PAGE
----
Morphologic and Genetic Variation Among Six Populations of the Spotted Sand Bass, Paralabrax maculatofasciatus, from Southern California to the Upper Sea of Cortez
Tranah, Gregory J.
Allen, Larry G.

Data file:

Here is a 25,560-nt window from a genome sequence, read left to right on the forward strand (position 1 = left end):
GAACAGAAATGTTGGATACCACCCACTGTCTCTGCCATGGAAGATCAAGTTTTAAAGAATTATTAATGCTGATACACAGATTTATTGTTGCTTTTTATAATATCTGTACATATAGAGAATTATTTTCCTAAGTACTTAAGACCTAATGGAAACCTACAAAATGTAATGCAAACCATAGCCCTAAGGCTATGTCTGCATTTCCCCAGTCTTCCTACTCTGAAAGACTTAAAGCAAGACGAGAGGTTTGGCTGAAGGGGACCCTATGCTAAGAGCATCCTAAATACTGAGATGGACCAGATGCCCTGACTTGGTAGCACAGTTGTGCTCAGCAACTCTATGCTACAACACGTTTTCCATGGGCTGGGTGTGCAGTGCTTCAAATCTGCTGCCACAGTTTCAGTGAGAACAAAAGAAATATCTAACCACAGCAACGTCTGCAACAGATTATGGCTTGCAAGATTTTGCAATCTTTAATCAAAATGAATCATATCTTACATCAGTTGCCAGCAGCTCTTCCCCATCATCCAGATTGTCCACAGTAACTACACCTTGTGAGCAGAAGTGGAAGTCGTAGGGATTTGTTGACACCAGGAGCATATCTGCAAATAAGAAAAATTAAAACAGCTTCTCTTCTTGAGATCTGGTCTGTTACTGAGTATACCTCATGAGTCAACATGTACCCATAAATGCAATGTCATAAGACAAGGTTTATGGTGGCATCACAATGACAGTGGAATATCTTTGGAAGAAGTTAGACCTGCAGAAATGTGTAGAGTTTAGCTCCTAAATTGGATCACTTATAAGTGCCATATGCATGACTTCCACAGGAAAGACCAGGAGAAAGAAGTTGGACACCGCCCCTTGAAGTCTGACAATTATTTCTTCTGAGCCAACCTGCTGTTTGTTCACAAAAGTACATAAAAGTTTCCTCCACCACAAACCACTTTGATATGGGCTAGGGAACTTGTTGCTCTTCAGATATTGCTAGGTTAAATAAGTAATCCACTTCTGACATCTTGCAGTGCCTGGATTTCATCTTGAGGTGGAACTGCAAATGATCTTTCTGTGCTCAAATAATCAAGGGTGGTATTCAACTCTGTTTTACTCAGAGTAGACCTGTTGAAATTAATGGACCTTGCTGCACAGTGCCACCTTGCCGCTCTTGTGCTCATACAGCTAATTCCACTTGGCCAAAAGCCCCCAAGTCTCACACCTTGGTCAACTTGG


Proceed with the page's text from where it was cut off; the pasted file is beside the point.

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Spotted sand bass, Paralabrax maculatofasciatus, were examined for <br /><br />19 morphometric and 7 meristic characters to determine the extent of morphologic <br /><br />and genetic variation among six Pacific and Gulf of California populations. Poly- <br /><br />merase Chain Reaction (PCR) and Restriction Fragment Length Polymorphism <br /><br />(RFLP) techniques were used to amplify and cleave the ITS region of the rDNA <br /><br />in order to detect differences among these populations. The morphological and <br /><br />genetic lines of evidence demonstrate that significant differentiation has occurred <br /><br />between the most distant Gulf and Pacific regions. The three Baja California <br /><br />populations share significant morphological and genetic affinity and appear to be <br /><br />different from the three Pacific populations. There is no significant morphologic <br /><br />differentiation between the three Pacific populations although genetically they <br /><br />form two different groups. The northernmost Pacific population of San Diego is <br /><br />significantly different from the two southern-Pacific groups as well as the entire <br /><br />gulf sample. The results of this study indicate that geographically isolated pop- <br /><br />ulations of nearshore marine fishes, under the influence of strong selection pres- <br /><br />sures, do not require long periods of time for divergence. The last 15,000 years <br /><br />may have been sufficient to allow significant divergence to occur between upper <br /><br />Gulf and Pacific groups of the spotted sand bass.